Rethinking the purpose and power of goal-setting during the pandemic

by Burl Stamp

For health care organizations focused largely on operational survival, hour-to-hour may best describe their planning horizon right now. The stress and immediate challenges of the pandemic have thrown a wrench in most healthcare systems disciplined, predictable annual goal-setting processes.

But the pandemic shouldn’t cause organizations to toss aside goals and the process of goal-setting, especially at the workgroup level. This article is the fifth in our series Leadership in the Time of Coronavirus. Today, we look at how to use adapted goals to stay focused and to support a workforce that is physically exhausted, emotionally drained and, in some cases, disillusioned.

Following are three key ways to think differently about goal-setting during the pandemic, pulling back on some priorities and leaning into others.

Be as clear about what you’re not going to do as you are about your priorities

As a young strategic planner early in my career, I learned the hard lesson that deciding what we would not spend time and resources on was the toughest part of effective planning.

That same philosophy and discipline can help your team breathe a collective sigh of relief when your organization is overwhelmed by the pandemic. Telling employees that a major IT enhancement, a new program opening, or any other project that puts extra stress on staff has been put on hold can be both a relief and a signal that you really do understand what they’re up against.

Get staff more involved in workgroup goal-setting related to the current crisis

Too often, organizations focus all their attention on big, company-wide goals and expect those to automatically be translated to work at the frontline. An often-missed opportunities is frontline staff involvement in how goals get achieved.

In their book The Four Disciplines of Execution, authors Sean Covey, Chris McChesney and Jim Huling described the importance of setting both “lagging” and “leading” goals to change performance. Most leaders set and are most comfortable with lagging goals that look in the rear-view mirror and measure end results. (For example, our operating margin last quarter or quality scores last year.) Leading goals, on the other hand, target specific predictive behaviors that will lead to better performance. I always use this clinical example to illustrate: if your lagging goal is reduced infections, your leading goal should be hand hygiene compliance.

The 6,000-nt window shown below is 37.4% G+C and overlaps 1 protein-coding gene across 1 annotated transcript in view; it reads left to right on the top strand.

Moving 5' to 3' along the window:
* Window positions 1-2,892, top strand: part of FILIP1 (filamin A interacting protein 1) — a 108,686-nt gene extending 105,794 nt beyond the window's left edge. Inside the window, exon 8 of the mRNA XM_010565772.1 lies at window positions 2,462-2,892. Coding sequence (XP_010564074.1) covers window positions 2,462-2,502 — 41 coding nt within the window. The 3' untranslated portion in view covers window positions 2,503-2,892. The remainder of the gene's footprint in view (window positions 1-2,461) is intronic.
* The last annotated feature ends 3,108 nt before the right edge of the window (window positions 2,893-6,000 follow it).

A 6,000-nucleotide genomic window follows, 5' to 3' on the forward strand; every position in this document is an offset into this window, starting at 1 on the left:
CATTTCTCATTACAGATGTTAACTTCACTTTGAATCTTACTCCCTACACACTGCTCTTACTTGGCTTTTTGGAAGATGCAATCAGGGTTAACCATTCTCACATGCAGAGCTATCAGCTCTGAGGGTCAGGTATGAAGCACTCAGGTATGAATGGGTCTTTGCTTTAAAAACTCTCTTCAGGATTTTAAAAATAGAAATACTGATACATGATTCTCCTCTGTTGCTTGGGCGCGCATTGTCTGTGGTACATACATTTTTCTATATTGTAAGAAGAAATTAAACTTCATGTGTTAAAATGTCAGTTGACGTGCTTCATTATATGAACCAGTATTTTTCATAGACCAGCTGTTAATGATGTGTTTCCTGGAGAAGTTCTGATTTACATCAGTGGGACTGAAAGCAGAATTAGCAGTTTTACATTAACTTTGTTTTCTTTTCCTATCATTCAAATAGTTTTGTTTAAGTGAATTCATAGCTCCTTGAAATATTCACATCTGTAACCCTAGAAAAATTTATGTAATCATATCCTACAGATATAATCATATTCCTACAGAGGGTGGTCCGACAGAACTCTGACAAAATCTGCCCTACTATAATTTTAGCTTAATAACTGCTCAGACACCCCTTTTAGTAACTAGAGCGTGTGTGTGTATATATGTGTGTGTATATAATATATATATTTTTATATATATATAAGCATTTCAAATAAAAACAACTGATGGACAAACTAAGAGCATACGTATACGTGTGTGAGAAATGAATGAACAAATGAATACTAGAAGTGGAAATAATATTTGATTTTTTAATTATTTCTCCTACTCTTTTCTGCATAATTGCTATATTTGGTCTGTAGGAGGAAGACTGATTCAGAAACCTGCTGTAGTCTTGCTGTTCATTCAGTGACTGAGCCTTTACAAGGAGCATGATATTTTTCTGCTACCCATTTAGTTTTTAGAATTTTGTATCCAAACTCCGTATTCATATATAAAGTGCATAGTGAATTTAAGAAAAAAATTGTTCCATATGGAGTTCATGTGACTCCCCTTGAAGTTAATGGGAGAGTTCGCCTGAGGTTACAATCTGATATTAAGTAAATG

Getting staff involved in identifying leading goals is an ideal way to improve empowerment (which we covered in our last post). Examples of issues that could improve the care experience for staff, patients and family members might include:

  • How to share responsibility for communicating with family members who can’t visit;
  • How and when to proactively share visiting restrictions with family members to avoid conflict and disappointment; or
  • How the role of the charge nurse might be adapted on a COVID unit to better support staff
Dial up the focus on goals around leadership support

As we emphasized in an earlier post in this series, leadership visibility and listening have never been more important. During the pandemic, leadership rounding should be focused on just three key questions/topics:

  • How are you doing?
  • Here’s what we’re doing as an organization to better support you.
  • We appreciate beyond words what you are doing to help patients and our community.

The performance improvement saying that “if you don’t measure it, you can’t move (improve) it” applies to leadership rounding. Smart leadership teams set schedules and metrics to ensure rounding is consistent and appropriately distributed across all work groups and departments. What leaders hear and learn during rounding should be a standing item on management team agendas so that insights and hotspots can be shared.

Especially during the pandemic, organizations should adapt goals-setting processes in ways that communicate to staff that leaders understand the stress they’re under and appreciate the sacrifices they’re making. For organizations that want to empower staff, involving employees in setting “leading” work group goals is one of the best ways to achieve this priority.

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